New Jersey in the Civil WarEdit This Page
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New Jersey sent over 88,000 soldiers to the Union armed forces, as part of 52 regiments. More than a fourth were part of the Army of the Potomac. Generally soldiers from New Jersey fought in eastern areas of the war.  About 6,300 of these soldiers died during the war.
About 2,100 men to other states as follows:
New Jersey Military Units
Most units were numbered, however, some were named. See the table below for lists of the regiments, battalions, batteries, and other units.
The information in the lists of New Jersey Military Units comes from the Civil War Soldiers and Sailors web site. That web site also can be searched by the name of a soldier.
Service and Pension Records
The Family History Library has microfilm copies of the federal indexes to service and pension records of Union Army soldiers. The actual service and pension records have not been filmed and are available only at the National Archives.
Important published rosters from the adjutant general's office are:
- Stryker, William S., Compiler. Record of Officers and Men of New Jersey in the Civil War, 1861-1865. Two Volumes. Trenton, New Jersey: John L. Murphy, 1876. (Family History Librarybook 974.9 M25nr; film 1425002; on 21 Family History Library fiche 6045830.)
- New Jersey Adjutant General. Register of the Commissioned Officers and Privates of the New Jersey Volunteers in Service of the United States. Three Volumes. Jersey City, New Jersey: John H. Lyon, 1863-1865. (Family History Library book 974.9 M2re; film 1036758 item 2.) The Family History Library has only the first volume.
- New Jersey Adjutant General. Annual Report of the Adjutant-General of the State of New Jersey for . . . 1861-1865. Four Volumes in one. Trenton, New Jersey, 1862-1865. (Not available at the Family History Library.)
Civil War Pension Index Cards - An Index to Pension Applications of veterans who served in the US Army between 1861-1917 is available on FamilySearch. Each card gives the soldier’s name, application and certificate numbers, state of enlistment, and might include rank and death information. The majority of the records are of Civil War veterans, but the collection also includes records for veterans of the Spanish-American War, the Philippine Insurrection, the Indian Wars, and World War I. For more information see Union Pension Records.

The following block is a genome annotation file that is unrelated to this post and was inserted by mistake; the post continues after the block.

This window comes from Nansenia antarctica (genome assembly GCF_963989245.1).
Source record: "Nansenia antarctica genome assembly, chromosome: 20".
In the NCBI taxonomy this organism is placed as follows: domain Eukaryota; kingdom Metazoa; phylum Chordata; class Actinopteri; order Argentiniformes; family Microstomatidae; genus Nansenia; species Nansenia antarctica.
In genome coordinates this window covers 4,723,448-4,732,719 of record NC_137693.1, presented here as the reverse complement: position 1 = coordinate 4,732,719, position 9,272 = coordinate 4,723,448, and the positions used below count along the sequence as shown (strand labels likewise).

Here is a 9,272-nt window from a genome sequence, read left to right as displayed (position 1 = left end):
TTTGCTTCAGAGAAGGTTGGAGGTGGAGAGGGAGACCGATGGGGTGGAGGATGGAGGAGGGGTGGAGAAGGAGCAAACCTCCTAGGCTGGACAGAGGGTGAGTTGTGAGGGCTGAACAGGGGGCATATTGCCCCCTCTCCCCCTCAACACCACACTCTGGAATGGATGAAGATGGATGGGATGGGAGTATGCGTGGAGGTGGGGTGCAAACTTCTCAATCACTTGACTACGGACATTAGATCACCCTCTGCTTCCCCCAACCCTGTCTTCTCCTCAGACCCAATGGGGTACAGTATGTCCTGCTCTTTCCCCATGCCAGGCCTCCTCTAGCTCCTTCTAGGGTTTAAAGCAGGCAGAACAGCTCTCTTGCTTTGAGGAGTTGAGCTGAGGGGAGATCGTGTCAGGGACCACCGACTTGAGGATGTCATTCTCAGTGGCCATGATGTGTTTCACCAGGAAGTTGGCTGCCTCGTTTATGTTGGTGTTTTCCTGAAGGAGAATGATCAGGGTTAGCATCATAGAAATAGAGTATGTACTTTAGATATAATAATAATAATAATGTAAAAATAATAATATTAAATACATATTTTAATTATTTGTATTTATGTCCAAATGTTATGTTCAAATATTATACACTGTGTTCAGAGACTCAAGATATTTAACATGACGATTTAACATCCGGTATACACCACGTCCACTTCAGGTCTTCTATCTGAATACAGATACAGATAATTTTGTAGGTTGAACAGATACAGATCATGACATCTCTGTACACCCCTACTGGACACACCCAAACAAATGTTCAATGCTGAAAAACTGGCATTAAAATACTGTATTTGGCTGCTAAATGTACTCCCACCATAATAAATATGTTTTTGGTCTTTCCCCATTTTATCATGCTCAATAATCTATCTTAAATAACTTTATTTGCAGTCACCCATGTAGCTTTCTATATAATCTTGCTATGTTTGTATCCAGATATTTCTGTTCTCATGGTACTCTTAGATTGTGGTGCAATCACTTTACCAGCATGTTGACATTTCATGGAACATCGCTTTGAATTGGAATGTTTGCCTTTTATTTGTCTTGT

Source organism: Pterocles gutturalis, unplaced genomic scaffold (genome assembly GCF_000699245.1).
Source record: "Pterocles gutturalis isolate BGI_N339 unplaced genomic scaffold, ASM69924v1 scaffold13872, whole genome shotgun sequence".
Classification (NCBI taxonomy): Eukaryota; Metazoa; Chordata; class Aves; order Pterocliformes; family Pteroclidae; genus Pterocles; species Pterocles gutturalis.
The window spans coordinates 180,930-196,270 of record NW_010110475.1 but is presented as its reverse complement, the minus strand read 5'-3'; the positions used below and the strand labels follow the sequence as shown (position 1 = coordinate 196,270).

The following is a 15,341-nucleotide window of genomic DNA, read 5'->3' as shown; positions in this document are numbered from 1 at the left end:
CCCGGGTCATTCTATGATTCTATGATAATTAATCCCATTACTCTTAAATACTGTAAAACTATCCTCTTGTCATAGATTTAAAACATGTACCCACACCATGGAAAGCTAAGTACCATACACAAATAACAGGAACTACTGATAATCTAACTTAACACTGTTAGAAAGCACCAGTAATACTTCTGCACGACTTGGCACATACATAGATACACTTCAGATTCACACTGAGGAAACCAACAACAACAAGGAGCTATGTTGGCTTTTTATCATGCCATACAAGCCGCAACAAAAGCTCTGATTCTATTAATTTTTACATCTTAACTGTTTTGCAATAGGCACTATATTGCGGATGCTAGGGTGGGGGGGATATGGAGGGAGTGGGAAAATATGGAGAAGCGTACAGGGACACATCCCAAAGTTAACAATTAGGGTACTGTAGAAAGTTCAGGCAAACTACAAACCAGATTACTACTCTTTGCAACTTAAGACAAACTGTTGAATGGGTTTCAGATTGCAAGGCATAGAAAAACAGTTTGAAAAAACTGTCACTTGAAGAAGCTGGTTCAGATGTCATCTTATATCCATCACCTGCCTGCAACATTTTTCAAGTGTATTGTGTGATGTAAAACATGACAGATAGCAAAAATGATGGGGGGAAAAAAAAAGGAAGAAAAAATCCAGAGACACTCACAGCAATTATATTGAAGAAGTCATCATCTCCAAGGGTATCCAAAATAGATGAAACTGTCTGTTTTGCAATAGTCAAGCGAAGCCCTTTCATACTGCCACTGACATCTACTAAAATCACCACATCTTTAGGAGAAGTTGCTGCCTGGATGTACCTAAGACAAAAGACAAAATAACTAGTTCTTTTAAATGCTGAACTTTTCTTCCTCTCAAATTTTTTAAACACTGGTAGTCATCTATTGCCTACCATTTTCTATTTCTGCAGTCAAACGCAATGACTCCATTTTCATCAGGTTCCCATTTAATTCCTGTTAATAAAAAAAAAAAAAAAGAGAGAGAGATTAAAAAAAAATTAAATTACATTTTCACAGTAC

For a helpful reference, see:
- Sinclair, Donald A. A Bibliography, the Civil War and New Jersey. New Brunswick, New Jersey: Friends of the Rutgers University Library, 1968. (Family History Library book 974.9 M2s.)
Also see Civil War Record Books below.
The N.J. Secretary of State's website has digitized service records for 286 of New Jersey's black soldiers in the Civil War, 1862-1870s available online in their United States Colored Troops - Service Files, ca. 1862-1870s collection.
The Compiled Service Records for Union soldiers who served in organizations from the state of New Jersey have not been microfilmed and are only available from the National Archives. For more information on service records see Union Service Records.
1890 Census Veterans Schedules
1890 Census Veterans Schedules - The "Special Schedules of the Eleventh Census (1890) Enumerating Union Veterans and Widows of Union Veterans of the Civil War" (NARA M123) are available online for the state of New Jersey. The schedules list Union veterans and their widows living in New Jersey in 1890. For more information on the 1890 Veterans Schedules see Union Census Records.